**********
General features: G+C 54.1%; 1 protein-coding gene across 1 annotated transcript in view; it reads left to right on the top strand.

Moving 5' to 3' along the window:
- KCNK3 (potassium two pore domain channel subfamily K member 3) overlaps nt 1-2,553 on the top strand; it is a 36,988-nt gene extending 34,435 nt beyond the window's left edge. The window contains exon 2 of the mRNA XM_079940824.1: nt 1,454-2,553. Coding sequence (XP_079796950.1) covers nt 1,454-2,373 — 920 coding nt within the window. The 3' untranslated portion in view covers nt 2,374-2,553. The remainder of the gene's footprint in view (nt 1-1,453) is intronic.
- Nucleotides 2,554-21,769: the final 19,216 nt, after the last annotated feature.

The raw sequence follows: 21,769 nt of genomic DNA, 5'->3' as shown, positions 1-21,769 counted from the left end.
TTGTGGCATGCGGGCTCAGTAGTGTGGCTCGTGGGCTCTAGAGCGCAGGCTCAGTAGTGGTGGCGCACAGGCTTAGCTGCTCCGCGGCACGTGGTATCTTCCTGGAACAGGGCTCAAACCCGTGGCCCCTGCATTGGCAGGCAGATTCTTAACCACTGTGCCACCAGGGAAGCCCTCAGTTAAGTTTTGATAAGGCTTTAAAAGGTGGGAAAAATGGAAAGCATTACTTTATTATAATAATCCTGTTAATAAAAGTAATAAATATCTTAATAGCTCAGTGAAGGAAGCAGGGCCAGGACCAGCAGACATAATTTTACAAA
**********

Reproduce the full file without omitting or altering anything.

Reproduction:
General features: G+C 54.1%; 1 protein-coding gene across 1 annotated transcript in view; it reads left to right on the top strand.

Moving 5' to 3' along the window:
- KCNK3 (potassium two pore domain channel subfamily K member 3) overlaps nt 1-2,553 on the top strand; it is a 36,988-nt gene extending 34,435 nt beyond the window's left edge. The window contains exon 2 of the mRNA XM_079940824.1: nt 1,454-2,553. Coding sequence (XP_079796950.1) covers nt 1,454-2,373 — 920 coding nt within the window. The 3' untranslated portion in view covers nt 2,374-2,553. The remainder of the gene's footprint in view (nt 1-1,453) is intronic.
- Nucleotides 2,554-21,769: the final 19,216 nt, after the last annotated feature.

The raw sequence follows: 21,769 nt of genomic DNA, 5'->3' as shown, positions 1-21,769 counted from the left end.
TTGTGGCATGCGGGCTCAGTAGTGTGGCTCGTGGGCTCTAGAGCGCAGGCTCAGTAGTGGTGGCGCACAGGCTTAGCTGCTCCGCGGCACGTGGTATCTTCCTGGAACAGGGCTCAAACCCGTGGCCCCTGCATTGGCAGGCAGATTCTTAACCACTGTGCCACCAGGGAAGCCCTCAGTTAAGTTTTGATAAGGCTTTAAAAGGTGGGAAAAATGGAAAGCATTACTTTATTATAATAATCCTGTTAATAAAAGTAATAAATATCTTAATAGCTCAGTGAAGGAAGCAGGGCCAGGACCAGCAGACATAATTTTACAAA